Clarion University Symphonic Band Presents ‘Songs and Dances’ Concert Tonight
CLARION, Pa. (EYT) – The Clarion University Symphonic Band will present a concert on Thursday, April 18, 2019, at 7:30 p.m. in the Marwick-Boyd Auditorium as part of the university’s Academic Excellence series.
Under the direction of Dr. Casey C. Teske, the theme of the concert is “Songs and Dances” featuring works that incorporate a variety of song and dances from different parts of the world. Special guest artist for this concert is the Newyopercussion Contemporary Quartet. The members of this exciting young professional group are Bryan Teeters (CUP class of 2010), Dean Anshutz, Matthew Hayes, and Bob Young.
The concert opens with Courtly Airs and Dances by Ron Nelson. According to the composer, this composition is “a suite of Renaissance Dances characteristic of five European countries during the 1500’s.” Social dancing was prevalent throughout the Renaissance both as a social art and in the theatre. The work is in six movements representing dances from France, England, Italy, Spain, and Germany.
The Newyopercussion Contemporary Quartet will continue the concert with three pieces starting with Wild Sound by Glenn Kotche. The composition utilizes custom instruments, many of which are created on stage during the performance incorporating various multimedia. The next piece, Postludes by Elliot Cole is an eight-piece collection for percussion quartet that utilizes a traditional percussion instrument in a way that creates original sonorities. Rather than striking the vibraphone with mallets, the four players are required to bow the bars throughout the piece, and the only striking motions occur occasionally with the fingers. The quartet will end with Dean Anshutz’s original composition run rabbit run. This four-movement work is scored for four snare drums, bass drum, and “found” sound resembling what it feels like to be hunted.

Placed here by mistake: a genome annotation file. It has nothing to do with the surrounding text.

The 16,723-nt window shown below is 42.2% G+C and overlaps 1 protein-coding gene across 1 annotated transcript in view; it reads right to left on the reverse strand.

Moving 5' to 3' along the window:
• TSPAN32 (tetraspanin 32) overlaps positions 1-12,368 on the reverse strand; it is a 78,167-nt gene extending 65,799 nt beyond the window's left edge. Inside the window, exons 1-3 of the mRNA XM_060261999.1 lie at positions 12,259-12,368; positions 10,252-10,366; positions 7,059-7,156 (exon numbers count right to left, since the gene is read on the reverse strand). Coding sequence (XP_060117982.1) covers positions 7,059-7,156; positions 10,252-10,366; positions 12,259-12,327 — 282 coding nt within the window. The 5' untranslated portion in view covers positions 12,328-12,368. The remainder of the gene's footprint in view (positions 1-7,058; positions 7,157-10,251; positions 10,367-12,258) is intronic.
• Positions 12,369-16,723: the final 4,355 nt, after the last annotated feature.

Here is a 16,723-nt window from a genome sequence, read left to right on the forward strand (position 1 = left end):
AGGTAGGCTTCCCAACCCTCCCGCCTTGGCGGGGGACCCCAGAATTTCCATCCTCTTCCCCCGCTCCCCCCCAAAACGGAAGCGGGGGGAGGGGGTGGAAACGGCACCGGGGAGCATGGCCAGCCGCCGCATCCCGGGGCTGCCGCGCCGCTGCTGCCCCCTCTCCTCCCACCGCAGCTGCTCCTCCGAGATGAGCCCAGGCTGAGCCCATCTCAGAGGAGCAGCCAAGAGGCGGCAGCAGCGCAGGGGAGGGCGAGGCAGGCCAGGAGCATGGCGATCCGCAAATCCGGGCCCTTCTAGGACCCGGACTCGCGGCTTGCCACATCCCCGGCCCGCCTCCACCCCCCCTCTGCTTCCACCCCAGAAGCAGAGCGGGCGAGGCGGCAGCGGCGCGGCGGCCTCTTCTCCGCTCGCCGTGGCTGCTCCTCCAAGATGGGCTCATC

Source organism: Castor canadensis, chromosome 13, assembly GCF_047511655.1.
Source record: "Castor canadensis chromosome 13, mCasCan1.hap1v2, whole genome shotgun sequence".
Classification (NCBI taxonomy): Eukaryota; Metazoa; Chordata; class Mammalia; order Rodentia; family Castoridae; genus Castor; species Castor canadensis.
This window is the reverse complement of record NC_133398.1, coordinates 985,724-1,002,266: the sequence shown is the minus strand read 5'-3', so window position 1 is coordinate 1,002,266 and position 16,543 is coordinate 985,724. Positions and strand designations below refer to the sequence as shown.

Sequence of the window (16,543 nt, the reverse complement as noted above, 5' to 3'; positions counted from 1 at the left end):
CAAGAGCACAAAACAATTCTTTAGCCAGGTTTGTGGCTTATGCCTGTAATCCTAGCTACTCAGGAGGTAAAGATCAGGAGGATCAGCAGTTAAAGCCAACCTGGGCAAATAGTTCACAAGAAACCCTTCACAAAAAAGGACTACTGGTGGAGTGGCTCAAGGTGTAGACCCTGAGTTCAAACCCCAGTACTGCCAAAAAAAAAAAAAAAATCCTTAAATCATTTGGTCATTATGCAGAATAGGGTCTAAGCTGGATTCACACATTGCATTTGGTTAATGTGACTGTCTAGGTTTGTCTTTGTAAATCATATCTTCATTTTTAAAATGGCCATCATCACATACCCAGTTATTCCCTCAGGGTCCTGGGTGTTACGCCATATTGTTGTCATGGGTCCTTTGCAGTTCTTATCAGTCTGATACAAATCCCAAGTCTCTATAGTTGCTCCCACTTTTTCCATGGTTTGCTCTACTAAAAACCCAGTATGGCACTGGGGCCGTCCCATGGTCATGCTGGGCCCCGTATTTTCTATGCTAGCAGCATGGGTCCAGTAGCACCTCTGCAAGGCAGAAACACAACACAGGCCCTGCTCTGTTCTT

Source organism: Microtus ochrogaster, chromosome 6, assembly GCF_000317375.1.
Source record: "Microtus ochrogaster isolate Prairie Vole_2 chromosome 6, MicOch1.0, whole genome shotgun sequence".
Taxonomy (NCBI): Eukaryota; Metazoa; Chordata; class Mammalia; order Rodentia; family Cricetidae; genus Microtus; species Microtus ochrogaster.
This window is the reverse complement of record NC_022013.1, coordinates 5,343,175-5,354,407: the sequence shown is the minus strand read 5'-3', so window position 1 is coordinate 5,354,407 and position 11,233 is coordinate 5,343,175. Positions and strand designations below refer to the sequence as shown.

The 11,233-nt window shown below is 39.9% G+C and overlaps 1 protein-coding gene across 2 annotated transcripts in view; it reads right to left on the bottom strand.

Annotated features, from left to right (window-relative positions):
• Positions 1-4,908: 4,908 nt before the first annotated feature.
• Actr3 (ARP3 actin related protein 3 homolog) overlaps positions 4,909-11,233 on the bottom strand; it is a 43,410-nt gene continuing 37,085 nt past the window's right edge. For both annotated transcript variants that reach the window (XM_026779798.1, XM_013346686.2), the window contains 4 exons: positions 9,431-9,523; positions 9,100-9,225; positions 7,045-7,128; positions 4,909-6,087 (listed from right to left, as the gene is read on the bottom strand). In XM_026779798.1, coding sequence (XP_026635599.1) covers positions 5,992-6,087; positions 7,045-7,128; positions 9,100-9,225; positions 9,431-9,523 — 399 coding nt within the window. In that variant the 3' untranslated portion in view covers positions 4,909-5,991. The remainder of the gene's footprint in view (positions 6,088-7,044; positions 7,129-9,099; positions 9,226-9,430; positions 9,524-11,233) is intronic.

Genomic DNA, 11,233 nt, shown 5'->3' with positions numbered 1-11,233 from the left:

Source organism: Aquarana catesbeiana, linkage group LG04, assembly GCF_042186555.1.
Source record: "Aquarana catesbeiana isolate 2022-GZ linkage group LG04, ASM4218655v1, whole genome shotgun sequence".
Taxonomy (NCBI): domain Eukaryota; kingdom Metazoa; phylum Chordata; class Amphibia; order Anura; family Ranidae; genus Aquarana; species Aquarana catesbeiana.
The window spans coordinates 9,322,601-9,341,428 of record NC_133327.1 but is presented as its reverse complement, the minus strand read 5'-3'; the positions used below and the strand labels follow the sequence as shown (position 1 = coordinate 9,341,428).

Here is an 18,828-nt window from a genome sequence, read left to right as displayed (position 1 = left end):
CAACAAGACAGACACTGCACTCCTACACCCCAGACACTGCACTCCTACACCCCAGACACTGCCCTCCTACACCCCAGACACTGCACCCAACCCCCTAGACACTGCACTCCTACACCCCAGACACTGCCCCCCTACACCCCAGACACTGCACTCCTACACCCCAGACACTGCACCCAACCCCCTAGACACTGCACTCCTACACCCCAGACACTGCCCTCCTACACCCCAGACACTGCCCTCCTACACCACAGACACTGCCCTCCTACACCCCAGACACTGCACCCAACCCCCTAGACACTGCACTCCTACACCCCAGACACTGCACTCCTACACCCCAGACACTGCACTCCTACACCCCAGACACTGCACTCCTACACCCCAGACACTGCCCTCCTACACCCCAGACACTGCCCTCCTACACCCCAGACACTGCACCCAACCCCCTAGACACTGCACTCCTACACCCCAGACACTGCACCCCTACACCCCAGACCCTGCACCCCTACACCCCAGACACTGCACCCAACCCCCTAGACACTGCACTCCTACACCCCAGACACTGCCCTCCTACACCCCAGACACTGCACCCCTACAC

The symphonic band continues the last part of the concert with Frank Ticheli’s Cajun Folk Songs. The first movement, “La Belle at le Capitaine,” is a flowing plaintive song that tells a story of a young girl who feigns death to avoid being seduced by a captain. The second movement, “Belle,” is about a man who received word of his sweetheart’s illness forcing him to return to Louisiana to try to save her – to no avail.
The next piece is On a Hymnsong of Philip Bliss composed by David Holsinger. The work is based on the 1876 Philip Bliss hymn It is Well with my Soul.” The genesis of the hymn is the composer’s grief of his four daughters lost at sea, expressing “When sorrows like sea billows roll….”
The concert closes with Folk Dances by Dimitri Shostakovitch. Originally a third movement to his Leningrad Symphony, these Russian folk songs are traditionally played with a dark rich tone creating a familiar Russian sound. It is a single rhapsodic movement where the construction is a series of similar two-step dance tunes.
The concert is free and open to the public.
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